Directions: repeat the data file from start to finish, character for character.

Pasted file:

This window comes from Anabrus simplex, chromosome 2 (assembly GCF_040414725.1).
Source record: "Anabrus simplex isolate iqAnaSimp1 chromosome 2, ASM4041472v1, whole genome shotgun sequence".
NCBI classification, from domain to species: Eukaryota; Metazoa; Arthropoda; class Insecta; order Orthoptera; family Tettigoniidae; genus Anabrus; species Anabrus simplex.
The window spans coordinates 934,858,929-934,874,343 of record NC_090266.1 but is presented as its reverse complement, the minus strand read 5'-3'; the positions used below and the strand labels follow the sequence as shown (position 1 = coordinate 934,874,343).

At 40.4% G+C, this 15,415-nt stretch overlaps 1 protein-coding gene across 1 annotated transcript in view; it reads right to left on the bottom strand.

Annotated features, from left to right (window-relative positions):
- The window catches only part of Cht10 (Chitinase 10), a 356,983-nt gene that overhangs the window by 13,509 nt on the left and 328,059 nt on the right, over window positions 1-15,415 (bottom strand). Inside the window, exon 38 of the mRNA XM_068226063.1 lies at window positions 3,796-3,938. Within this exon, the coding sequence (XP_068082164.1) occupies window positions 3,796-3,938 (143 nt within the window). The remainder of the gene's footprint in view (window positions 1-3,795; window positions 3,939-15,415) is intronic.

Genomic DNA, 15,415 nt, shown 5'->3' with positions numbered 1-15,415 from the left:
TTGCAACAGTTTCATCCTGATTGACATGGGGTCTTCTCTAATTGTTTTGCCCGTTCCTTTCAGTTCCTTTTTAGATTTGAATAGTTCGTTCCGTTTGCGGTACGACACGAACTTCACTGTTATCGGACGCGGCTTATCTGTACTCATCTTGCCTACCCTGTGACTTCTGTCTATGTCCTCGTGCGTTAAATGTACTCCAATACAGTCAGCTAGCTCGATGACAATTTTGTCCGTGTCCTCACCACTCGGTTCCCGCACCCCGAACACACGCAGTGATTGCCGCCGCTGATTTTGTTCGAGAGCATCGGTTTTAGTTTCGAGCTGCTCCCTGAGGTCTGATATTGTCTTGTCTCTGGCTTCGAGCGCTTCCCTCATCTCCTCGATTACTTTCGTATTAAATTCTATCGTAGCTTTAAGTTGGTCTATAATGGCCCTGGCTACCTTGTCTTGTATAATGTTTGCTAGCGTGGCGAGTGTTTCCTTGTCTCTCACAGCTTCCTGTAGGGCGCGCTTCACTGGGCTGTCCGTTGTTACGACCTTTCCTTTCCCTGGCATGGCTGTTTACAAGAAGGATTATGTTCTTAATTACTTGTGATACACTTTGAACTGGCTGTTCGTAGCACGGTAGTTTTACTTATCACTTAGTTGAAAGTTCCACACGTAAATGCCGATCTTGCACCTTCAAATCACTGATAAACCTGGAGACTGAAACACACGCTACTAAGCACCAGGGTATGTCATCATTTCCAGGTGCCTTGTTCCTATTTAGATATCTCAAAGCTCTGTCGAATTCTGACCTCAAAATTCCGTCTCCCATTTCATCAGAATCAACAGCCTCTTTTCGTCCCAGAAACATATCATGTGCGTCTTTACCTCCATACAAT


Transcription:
This window comes from Anabrus simplex, chromosome 2 (assembly GCF_040414725.1).
Source record: "Anabrus simplex isolate iqAnaSimp1 chromosome 2, ASM4041472v1, whole genome shotgun sequence".
NCBI classification, from domain to species: Eukaryota; Metazoa; Arthropoda; class Insecta; order Orthoptera; family Tettigoniidae; genus Anabrus; species Anabrus simplex.
The window spans coordinates 934,858,929-934,874,343 of record NC_090266.1 but is presented as its reverse complement, the minus strand read 5'-3'; the positions used below and the strand labels follow the sequence as shown (position 1 = coordinate 934,874,343).

At 40.4% G+C, this 15,415-nt stretch overlaps 1 protein-coding gene across 1 annotated transcript in view; it reads right to left on the bottom strand.

Annotated features, from left to right (window-relative positions):
- The window catches only part of Cht10 (Chitinase 10), a 356,983-nt gene that overhangs the window by 13,509 nt on the left and 328,059 nt on the right, over window positions 1-15,415 (bottom strand). Inside the window, exon 38 of the mRNA XM_068226063.1 lies at window positions 3,796-3,938. Within this exon, the coding sequence (XP_068082164.1) occupies window positions 3,796-3,938 (143 nt within the window). The remainder of the gene's footprint in view (window positions 1-3,795; window positions 3,939-15,415) is intronic.

Genomic DNA, 15,415 nt, shown 5'->3' with positions numbered 1-15,415 from the left:
TTGCAACAGTTTCATCCTGATTGACATGGGGTCTTCTCTAATTGTTTTGCCCGTTCCTTTCAGTTCCTTTTTAGATTTGAATAGTTCGTTCCGTTTGCGGTACGACACGAACTTCACTGTTATCGGACGCGGCTTATCTGTACTCATCTTGCCTACCCTGTGACTTCTGTCTATGTCCTCGTGCGTTAAATGTACTCCAATACAGTCAGCTAGCTCGATGACAATTTTGTCCGTGTCCTCACCACTCGGTTCCCGCACCCCGAACACACGCAGTGATTGCCGCCGCTGATTTTGTTCGAGAGCATCGGTTTTAGTTTCGAGCTGCTCCCTGAGGTCTGATATTGTCTTGTCTCTGGCTTCGAGCGCTTCCCTCATCTCCTCGATTACTTTCGTATTAAATTCTATCGTAGCTTTAAGTTGGTCTATAATGGCCCTGGCTACCTTGTCTTGTATAATGTTTGCTAGCGTGGCGAGTGTTTCCTTGTCTCTCACAGCTTCCTGTAGGGCGCGCTTCACTGGGCTGTCCGTTGTTACGACCTTTCCTTTCCCTGGCATGGCTGTTTACAAGAAGGATTATGTTCTTAATTACTTGTGATACACTTTGAACTGGCTGTTCGTAGCACGGTAGTTTTACTTATCACTTAGTTGAAAGTTCCACACGTAAATGCCGATCTTGCACCTTCAAATCACTGATAAACCTGGAGACTGAAACACACGCTACTAAGCACCAGGGTATGTCATCATTTCCAGGTGCCTTGTTCCTATTTAGATATCTCAAAGCTCTGTCGAATTCTGACCTCAAAATTCCGTCTCCCATTTCATCAGAATCAACAGCCTCTTTTCGTCCCAGAAACATATCATGTGCGTCTTTACCTCCATACAAT